This therefore should teach us to conclude, that, next to God's nature and name, his service, his instituted worship, is the most dreadful thing under heaven. His name is upon his ordinances, his eye is upon the worshippers, and his wrath and judgment upon those that worship not in his fear. For this cause some of those at Corinth were by God himself cut off, and to others he has given the back, and will again be with them no more (1 Cor 11:27-32).
This also rebuketh three sorts of people.
[Three sorts of people rebuked.]
1. Such as regard not to worship God at all; be sure they have no reverence of his service, nor fear of his majesty before their eyes. Sinner, thou dost not come before the Lord to worship him; thou dost not bow before the high God; thou neither worshippest him in thy closet nor in the congregation of saints. The fury of the Lord and his indignation must in short time be poured out upon thee, and upon the families that call not upon his name (Psa 79:6; Jer 10:25).
2. This rebukes such as count it enough to present their body in the place where God is worshipped, not minding with what heart, or with what spirit they come thither. Some come into the worship of God to sleep there; some come thither to meet with their chapmen, and to get into the wicked fellowship of their vain companions. Some come thither to feed their lustful and adulterous eyes with the flattering beauty of their fellow-sinners. O what a sad account will these worshippers give, when they shall count for all this, and be damned for it, because they come not to worship the Lord with that fear of his name that became them to come in, when they presented themselves before him!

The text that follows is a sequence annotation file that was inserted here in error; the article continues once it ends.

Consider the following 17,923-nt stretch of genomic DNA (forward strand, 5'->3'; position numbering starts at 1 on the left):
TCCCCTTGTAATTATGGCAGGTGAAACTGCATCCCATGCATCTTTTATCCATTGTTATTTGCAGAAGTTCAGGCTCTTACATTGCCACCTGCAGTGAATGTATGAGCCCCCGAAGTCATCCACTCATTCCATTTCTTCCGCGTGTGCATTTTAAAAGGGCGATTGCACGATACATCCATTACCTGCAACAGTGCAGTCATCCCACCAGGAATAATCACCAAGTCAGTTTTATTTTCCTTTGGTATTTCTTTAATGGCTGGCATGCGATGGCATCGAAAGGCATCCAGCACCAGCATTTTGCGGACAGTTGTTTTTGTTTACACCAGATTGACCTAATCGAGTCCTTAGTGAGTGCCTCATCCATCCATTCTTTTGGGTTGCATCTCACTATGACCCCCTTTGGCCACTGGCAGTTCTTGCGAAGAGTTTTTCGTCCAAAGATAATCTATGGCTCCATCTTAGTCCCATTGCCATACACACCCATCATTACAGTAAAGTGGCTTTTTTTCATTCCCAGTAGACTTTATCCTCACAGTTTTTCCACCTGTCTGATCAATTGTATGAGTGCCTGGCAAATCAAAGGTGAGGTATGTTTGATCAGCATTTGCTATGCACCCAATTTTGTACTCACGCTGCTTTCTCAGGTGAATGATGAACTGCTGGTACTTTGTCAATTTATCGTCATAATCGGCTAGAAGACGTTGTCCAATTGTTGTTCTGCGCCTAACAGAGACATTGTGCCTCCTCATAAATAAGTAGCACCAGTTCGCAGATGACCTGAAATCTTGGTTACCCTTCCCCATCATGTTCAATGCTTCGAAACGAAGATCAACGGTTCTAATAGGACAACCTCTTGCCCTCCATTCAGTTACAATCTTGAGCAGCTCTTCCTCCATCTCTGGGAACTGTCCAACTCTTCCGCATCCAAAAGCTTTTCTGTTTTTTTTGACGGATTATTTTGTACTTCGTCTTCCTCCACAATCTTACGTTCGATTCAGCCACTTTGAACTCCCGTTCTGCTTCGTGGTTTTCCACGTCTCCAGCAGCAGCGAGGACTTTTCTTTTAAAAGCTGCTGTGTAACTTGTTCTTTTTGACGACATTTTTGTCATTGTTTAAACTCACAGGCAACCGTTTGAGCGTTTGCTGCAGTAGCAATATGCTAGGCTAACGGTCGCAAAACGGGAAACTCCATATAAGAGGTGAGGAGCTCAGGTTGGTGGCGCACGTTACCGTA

3. This also rebukes those that care not, so they worship, how they worship; how, where, or after what manner they worship God. Those, I mean, whose fear towards God "is taught by the precept of men." They are hypocrites; their worship also is vain, and a stink in the nostrils of God. "Wherefore the Lord said, Forasmuch as this people draw near me with their mouth, and with their lips do honour me, but have removed their heart far from me, and their fear toward me is taught by the precept of men: therefore, behold I will proceed to do a marvellous work among this people, even a marvellous work and a wonder: for the wisdom of their wise men shall perish, and the understanding of their prudent men shall be hid" (Isa 29:13,14; Matt 15:7-9; Mark 7:6,7). Thus I conclude this first thing, namely, that God is called our dread and fear.